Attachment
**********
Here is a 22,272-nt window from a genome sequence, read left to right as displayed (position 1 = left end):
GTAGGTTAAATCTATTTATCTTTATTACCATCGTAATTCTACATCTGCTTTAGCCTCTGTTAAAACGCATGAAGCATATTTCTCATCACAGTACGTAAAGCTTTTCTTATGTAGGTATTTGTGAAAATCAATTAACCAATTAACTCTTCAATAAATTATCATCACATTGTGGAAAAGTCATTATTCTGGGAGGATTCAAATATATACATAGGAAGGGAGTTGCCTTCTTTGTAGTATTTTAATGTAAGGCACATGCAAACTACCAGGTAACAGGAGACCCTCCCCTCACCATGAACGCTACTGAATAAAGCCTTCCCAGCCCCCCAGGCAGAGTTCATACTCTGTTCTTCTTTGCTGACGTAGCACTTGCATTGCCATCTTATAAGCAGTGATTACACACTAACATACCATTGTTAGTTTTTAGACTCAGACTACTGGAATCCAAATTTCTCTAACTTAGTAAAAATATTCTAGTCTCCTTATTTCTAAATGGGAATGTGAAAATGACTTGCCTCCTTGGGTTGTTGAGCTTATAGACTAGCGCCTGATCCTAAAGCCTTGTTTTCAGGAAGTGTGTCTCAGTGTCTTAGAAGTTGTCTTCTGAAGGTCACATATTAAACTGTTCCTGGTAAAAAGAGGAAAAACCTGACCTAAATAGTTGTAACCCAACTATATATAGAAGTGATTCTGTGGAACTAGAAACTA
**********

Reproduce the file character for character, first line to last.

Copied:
Here is a 22,272-nt window from a genome sequence, read left to right as displayed (position 1 = left end):
GTAGGTTAAATCTATTTATCTTTATTACCATCGTAATTCTACATCTGCTTTAGCCTCTGTTAAAACGCATGAAGCATATTTCTCATCACAGTACGTAAAGCTTTTCTTATGTAGGTATTTGTGAAAATCAATTAACCAATTAACTCTTCAATAAATTATCATCACATTGTGGAAAAGTCATTATTCTGGGAGGATTCAAATATATACATAGGAAGGGAGTTGCCTTCTTTGTAGTATTTTAATGTAAGGCACATGCAAACTACCAGGTAACAGGAGACCCTCCCCTCACCATGAACGCTACTGAATAAAGCCTTCCCAGCCCCCCAGGCAGAGTTCATACTCTGTTCTTCTTTGCTGACGTAGCACTTGCATTGCCATCTTATAAGCAGTGATTACACACTAACATACCATTGTTAGTTTTTAGACTCAGACTACTGGAATCCAAATTTCTCTAACTTAGTAAAAATATTCTAGTCTCCTTATTTCTAAATGGGAATGTGAAAATGACTTGCCTCCTTGGGTTGTTGAGCTTATAGACTAGCGCCTGATCCTAAAGCCTTGTTTTCAGGAAGTGTGTCTCAGTGTCTTAGAAGTTGTCTTCTGAAGGTCACATATTAAACTGTTCCTGGTAAAAAGAGGAAAAACCTGACCTAAATAGTTGTAACCCAACTATATATAGAAGTGATTCTGTGGAACTAGAAACTA